Most Livable Cities 2015, Vienna Tops The List Again

Vienna, Austria remained at the top of Mercer’s Quality of Living Rankings in 2015, boasting the best quality of living for expatriates and their employers. Western European cities also dominate the upper tier of this ranking of 230 cities.

The cities are evaluated across 39 metrics in 10 groups, including:

  • Political and social environment
  • Economic environment
  • Medical and health considerations
  • Schools and education
  • Consumer goods
  • Housing

In North America, Vancouver, Canada, takes top billing, earning spot number five. Toronto and Ottawa also join the ranking in 15th and 16th places.

In the U.S., San Francisco is the highest-ranked city, in 27th place. Boston, Massachusetts; Honolulu, Hawaii; Chicago, Illinois; and New York, New York round out the top five places in the U.S., ranging from spots 34 to 44 on the global ranking.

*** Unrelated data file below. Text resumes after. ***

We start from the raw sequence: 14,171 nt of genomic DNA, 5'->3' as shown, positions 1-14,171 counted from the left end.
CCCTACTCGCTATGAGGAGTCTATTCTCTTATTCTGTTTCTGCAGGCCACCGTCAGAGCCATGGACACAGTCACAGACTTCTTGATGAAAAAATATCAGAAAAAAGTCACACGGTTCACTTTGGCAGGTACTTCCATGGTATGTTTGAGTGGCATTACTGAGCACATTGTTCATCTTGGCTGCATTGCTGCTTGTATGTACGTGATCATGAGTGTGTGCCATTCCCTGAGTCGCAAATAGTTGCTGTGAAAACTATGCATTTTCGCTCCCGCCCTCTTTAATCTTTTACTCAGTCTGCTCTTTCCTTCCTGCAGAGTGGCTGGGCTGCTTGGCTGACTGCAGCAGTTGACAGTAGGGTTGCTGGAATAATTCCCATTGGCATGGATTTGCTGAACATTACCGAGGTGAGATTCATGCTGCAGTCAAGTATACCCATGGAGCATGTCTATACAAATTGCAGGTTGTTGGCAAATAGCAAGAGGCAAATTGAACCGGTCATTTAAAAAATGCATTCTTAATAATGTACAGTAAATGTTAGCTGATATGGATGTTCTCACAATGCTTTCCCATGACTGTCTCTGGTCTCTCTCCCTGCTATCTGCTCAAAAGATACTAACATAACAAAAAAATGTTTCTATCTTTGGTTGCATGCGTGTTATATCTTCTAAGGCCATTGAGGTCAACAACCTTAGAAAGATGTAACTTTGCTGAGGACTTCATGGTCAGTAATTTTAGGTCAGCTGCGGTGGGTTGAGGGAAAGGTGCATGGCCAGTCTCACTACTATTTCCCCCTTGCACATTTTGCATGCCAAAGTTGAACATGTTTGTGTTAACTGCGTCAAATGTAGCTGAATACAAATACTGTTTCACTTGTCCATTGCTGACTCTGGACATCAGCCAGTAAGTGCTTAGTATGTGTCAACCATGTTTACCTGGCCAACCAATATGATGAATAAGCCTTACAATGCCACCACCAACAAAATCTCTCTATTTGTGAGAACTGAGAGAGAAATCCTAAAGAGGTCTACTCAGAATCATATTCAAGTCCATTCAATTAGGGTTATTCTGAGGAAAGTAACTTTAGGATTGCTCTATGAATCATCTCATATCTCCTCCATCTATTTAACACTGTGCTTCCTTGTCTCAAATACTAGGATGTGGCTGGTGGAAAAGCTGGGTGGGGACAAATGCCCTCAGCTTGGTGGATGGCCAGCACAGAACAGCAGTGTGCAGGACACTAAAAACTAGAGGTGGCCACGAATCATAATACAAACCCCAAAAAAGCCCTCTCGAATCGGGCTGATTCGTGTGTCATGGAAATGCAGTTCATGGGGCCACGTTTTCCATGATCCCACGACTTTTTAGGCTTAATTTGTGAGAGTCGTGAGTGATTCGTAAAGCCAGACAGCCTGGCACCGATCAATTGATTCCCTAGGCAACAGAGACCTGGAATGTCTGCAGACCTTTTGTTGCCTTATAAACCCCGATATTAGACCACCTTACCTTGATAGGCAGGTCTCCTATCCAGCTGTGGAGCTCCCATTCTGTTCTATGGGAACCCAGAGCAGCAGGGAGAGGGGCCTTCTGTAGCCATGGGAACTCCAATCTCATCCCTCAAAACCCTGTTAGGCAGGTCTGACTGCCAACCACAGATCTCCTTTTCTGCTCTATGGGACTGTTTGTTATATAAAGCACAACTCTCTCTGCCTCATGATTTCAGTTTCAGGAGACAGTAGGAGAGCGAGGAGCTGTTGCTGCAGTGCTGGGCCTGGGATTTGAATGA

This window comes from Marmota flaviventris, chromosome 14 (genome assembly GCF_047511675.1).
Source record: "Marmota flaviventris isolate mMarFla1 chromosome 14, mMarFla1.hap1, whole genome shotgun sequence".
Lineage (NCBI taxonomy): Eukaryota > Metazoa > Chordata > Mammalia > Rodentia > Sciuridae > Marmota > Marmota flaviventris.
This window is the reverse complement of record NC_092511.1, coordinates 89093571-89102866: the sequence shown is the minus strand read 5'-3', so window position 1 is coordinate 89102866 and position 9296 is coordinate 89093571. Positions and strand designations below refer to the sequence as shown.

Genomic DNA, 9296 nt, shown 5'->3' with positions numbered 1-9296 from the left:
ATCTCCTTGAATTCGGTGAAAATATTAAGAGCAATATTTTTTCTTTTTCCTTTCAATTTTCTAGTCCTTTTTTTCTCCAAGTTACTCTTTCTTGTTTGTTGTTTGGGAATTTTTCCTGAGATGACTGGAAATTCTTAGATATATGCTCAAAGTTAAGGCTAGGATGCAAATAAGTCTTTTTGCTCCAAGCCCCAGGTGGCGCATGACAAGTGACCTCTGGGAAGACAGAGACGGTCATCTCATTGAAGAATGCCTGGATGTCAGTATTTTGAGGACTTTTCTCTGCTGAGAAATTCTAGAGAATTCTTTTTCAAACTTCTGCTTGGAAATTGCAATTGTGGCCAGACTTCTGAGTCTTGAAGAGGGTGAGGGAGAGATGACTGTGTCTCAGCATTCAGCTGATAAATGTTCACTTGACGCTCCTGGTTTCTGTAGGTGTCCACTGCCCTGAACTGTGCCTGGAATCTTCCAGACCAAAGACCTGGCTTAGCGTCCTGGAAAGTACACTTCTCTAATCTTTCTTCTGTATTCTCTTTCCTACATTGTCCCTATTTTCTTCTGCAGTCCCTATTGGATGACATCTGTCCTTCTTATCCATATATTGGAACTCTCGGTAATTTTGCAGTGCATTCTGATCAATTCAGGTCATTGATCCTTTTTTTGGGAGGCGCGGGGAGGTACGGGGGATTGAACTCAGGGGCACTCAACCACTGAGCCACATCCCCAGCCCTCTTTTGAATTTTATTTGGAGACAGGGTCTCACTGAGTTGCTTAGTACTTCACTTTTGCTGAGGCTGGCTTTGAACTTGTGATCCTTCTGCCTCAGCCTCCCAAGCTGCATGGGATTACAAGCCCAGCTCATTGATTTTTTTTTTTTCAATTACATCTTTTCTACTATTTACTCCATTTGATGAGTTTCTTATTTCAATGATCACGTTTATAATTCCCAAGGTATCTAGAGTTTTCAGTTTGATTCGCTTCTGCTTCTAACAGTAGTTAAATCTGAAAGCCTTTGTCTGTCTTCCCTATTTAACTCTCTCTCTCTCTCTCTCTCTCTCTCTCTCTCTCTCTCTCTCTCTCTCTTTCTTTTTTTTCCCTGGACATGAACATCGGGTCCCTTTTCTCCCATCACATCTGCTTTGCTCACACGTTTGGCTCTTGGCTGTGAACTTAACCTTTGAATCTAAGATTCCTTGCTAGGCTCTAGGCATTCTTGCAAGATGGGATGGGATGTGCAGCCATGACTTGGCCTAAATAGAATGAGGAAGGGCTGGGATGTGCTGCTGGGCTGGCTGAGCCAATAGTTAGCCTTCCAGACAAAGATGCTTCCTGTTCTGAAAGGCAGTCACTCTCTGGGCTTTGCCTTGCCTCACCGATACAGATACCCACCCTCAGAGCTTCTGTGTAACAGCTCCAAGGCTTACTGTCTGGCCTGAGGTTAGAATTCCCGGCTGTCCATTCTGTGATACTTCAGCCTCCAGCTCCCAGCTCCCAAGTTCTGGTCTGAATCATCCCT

Asia is also home to several of the “second-tier emerging cities” including Cheonan, South Korea; Taichung, Taiwan; and Xi’an and Chongquing, China. While these cities still struggle to provide reliable clean water and combat air pollution, “advances in the telecommunications and consumer sectors have had some positive offsetting effects on their ranking.”

Dubai, UAE, receives the highest marks for quality of life in the Middle East and Africa, taking 74th place overall. Abu Dhabi rings in 77th, and Port Louis, Mauritius. Durban, South Africa, is another emerging city that beats out South Africa’s “traditional business centers” Capetown and Johannesburg. Though still plagued by issues with crime, Durban receives notice for availability of quality housing and consumer goods, and bountiful opportunities for recreation.

LEARN MORE  The World's Healthiest Cities

Occupying the lowest rungs of the ranking are N’Djamena, Chad; Khartoum, Sudan; Port-au-Prince, Haiti; and Bangui in the Central African Republic. Baghdad, Iraq, is seen as providing the worst quality of life for expats and employers.


Data from Mercer.

This article originally appeared in Forbes.

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